The Outlook On H-1b Visas And Immigration In 2022

For the sixth consecutive year, we should not expect Donald Trump to visit the Statue of Liberty and celebrate America’s tradition as a nation of immigrants. But what will Joe Biden, his administration and Congress do on immigration in 2022? Events and policy choices in 2022 will help determine Joe Biden’s immigration legacy.

Green Cards And Other Reforms in a Reconciliation Bill: Sen. Joe Manchin’s (D-WV) announcement he will not support the Build Back Better Act reconciliation bill may end chances to pass legislation to protect unauthorized immigrants and provide relief for family and employment-based immigrants waiting years in green card backlogs. The Senate parliamentarian’s advice already had dimmed prospects for the bill’s immigration provisions. For Joe Biden’s immigration legacy, enacting reforms in a reconciliation bill is the difference between an NFL team winning the Super Bowl and the team not even making the playoffs. As of this writing, “not even making the playoffs” is the most likely outcome. If the bill is resurrected, it is unclear if Senate Democrats will include measures to help people in legal immigration backlogs.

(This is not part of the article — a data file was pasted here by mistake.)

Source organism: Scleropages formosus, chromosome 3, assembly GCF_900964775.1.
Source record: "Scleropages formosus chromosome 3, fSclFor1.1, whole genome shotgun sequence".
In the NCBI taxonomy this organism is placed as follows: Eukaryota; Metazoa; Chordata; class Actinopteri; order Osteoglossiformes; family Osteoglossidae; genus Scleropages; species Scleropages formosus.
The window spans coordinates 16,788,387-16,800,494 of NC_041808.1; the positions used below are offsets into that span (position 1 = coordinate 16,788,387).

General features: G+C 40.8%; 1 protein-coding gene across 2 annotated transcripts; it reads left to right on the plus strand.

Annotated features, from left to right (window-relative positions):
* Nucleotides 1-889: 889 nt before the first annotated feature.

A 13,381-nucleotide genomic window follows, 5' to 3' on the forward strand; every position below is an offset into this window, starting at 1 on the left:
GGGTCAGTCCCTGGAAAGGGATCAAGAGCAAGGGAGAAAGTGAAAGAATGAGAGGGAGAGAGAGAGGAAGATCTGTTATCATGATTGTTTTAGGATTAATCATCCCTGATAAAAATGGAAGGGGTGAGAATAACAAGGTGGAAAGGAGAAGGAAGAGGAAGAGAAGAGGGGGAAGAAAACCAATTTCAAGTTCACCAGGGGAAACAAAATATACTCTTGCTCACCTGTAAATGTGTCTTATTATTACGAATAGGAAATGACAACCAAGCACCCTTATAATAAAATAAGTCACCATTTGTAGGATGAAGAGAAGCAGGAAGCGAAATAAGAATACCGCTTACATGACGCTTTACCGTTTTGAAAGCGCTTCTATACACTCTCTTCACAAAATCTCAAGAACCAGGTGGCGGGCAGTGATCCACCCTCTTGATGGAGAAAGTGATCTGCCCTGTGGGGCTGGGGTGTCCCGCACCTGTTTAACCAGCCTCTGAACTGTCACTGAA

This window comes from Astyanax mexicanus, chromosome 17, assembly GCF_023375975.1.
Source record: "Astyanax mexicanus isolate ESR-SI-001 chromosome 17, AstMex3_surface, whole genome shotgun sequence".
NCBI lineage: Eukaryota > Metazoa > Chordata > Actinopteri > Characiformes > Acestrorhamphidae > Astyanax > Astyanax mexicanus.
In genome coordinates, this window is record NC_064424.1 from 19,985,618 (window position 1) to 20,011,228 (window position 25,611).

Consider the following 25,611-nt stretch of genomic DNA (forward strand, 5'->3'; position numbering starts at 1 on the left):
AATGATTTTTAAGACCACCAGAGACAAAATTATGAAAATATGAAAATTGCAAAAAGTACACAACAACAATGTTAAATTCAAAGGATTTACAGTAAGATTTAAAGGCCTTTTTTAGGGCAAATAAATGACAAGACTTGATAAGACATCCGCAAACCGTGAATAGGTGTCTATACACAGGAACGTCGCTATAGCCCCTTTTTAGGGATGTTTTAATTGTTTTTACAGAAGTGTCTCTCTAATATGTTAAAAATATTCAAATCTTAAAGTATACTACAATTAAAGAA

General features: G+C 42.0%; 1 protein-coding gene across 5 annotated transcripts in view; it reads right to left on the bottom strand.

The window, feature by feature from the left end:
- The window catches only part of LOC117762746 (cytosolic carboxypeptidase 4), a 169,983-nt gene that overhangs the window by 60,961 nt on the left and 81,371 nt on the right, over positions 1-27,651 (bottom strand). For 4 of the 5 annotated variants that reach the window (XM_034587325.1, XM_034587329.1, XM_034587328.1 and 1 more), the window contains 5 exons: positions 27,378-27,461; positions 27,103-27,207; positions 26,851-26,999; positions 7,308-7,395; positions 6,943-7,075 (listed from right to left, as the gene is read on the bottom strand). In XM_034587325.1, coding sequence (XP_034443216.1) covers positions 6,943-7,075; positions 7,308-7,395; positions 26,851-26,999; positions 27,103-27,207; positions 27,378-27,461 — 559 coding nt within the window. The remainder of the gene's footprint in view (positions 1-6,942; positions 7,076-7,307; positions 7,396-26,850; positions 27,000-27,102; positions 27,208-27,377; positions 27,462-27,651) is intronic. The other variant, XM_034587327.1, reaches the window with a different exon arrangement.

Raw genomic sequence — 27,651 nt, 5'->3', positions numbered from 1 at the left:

H-1B Visa Regulations: The Biden administration’s regulatory agenda for 2022 includes a number of H-1B rules. Before evaluating the rules, below is a quick review of facts about H-1B visa holders:

– “Median annual compensation for all approved H-1B beneficiaries in FY 2020 was $101,000,” according to U.S. Citizenship and Immigration Services (USCIS) data, and 64% possess a master’s degree or higher.

– Numerous academic and government studies show H-1B visa holders are paid the same or higher than comparable U.S. professionals. U.S. law requires employers to pay the higher of the actual or prevailing wage paid to U.S. workers with similar experience and qualifications.

– On top of wages, U.S. employers pay between $5,000 to $30,000 in legal and government fees to petition for H-1B professionals, and $10,000 to $15,000 to sponsor them for permanent residence, according to the National Foundation for American Policy (NFAP).

By Stuart Anderson for FORBES
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